3. migratory child
  4. A child living in places not usually used for sleeping such as  a car, public place or abandoned buildings
  5.  A child abandoned in a hospital,
  6.  A child awaiting a foster care placement
  7. A child living in a shelter

What if I am a youth living on my own, am I covered under the law?

Yes, the law covers homeless youth who are not living with a parent or guardian.  These children are called unaccompanied youth.

An unaccompanied youth include youth who:

  1. Youth who were asked to leave their home by a parent or guardian
  2. Youth who left home with parental consent
  3. Youth who ran away from home
  4. Youth who have no formal custody arrangements when their parent is in the hospital, rehabilitation center or jail.
  5. Do not have a Fixed, Regular or Adequate place to live.

Choice of District

Children who are homeless may have some options when attending school.

  1. They can stay in their current district – The school district the children are currently attending if it within 50 miles of the current residence.
  2. Their district of origin – The school district of origin is the school district they were in before becoming homeless as long as it is within 50 miles of where they are currently living.
  3. The district where they are currently residing.  For example, say you had to move in with some friends temporary, and the friends live in North Shore SD.  You would be able to enroll your children into the North Shore SD.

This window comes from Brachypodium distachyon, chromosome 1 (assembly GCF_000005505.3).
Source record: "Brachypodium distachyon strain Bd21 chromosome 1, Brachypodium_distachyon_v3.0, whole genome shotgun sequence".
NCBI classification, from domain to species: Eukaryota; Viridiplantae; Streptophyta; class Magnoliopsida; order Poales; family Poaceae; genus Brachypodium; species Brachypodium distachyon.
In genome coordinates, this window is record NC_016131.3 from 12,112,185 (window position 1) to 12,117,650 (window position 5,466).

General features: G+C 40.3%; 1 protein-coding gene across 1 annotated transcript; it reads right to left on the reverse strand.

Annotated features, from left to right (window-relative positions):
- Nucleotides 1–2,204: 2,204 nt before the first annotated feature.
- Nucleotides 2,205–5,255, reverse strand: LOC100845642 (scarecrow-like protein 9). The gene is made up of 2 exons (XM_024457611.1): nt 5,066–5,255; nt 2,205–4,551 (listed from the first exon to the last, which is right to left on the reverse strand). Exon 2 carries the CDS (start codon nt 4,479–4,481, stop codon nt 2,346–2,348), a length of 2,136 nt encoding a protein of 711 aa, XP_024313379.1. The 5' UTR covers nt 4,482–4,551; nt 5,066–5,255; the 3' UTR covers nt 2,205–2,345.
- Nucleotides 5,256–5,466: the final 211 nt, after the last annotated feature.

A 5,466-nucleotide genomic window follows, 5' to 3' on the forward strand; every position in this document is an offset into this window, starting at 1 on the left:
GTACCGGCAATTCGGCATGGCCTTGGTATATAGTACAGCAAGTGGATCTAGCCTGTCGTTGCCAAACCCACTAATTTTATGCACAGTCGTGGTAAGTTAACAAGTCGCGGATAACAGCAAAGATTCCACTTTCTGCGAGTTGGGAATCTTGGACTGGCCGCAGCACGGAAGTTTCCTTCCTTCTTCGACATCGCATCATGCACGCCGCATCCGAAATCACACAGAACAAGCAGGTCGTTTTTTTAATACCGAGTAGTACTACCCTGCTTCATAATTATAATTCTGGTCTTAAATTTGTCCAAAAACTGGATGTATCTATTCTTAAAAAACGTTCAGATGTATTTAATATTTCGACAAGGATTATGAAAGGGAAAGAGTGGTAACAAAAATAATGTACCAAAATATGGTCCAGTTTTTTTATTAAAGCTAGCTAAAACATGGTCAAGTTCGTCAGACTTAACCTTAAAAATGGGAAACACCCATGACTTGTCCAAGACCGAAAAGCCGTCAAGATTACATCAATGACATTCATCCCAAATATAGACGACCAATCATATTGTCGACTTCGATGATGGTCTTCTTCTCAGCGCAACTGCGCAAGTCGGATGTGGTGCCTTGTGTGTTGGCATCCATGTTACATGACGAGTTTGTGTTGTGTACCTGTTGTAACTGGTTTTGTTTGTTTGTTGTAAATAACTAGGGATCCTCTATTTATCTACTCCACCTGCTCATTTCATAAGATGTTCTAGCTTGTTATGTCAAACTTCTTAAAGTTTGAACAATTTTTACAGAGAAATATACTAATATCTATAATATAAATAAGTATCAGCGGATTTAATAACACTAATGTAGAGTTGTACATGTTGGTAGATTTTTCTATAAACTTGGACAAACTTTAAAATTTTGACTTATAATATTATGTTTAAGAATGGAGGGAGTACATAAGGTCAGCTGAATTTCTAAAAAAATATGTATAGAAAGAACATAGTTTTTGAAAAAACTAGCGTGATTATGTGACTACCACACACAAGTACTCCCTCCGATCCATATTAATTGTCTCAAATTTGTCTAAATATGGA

Who at the school district can help me?

Under the law, every school district is required to have a Homeless Liaison or Coordinator.  This person is required to help homeless children enroll and succeed in school and set up transportation and free lunch and if available in the school district free breakfast. To find out who the Liaison is in your district contact the school districts central office.

What else can my school’s liaison or coordinator do for me?

Liaisons or Coordinators can provide helpful information.   Each school district has Title 1 or Set-Aside funds that may help with the following help with school supplies, supplies needed for after-school activities, setting up transportation or after school or special activities, many will pay for you to attend class trips and special events, tutoring or mentoring services.  Make sure you ask what your school can do for you.


School Districts must provide transportation to and from school if the family becomes homeless, however, the law does not say what kind of transportation.  Often times the school district will set up a regular school bus other times they may pay for a public bus, train or subway, or a taxi, van or another type of car.  The transportation provided must be safe for the child.

If you moved to permanent housing during the school year, your child has the right to remain in that school for the remainder of the school year as long as the permanent housing is within 50 miles from the school district.  The district’s homeless liaison will assist with setting up transportation.

If the following year will be your child’s last year in that school building, then they have the right to remain in that school district for one additional year.  For example, if your child is the 11th grade, your child will be allowed to continue to attend that school the following year to graduate and the district is responsible for providing transportation.

Signs a Student May be Homeless

  1. A child who has attended many different schools
  2. A child has poor attendance
  3. A child who is often tired or sleeping in class
  4. A child who has poor hygiene
  5. A child who is not prepared for school ie. does not have a backpack, books, pencils, homework not completed.
  6. A child who has a change in behavior i.e withdraws, shyness, nervousness, aggression or anger.

If you have any additional questions or concerns regarding your child’s educational rights please e-mail us at  We will answer any questions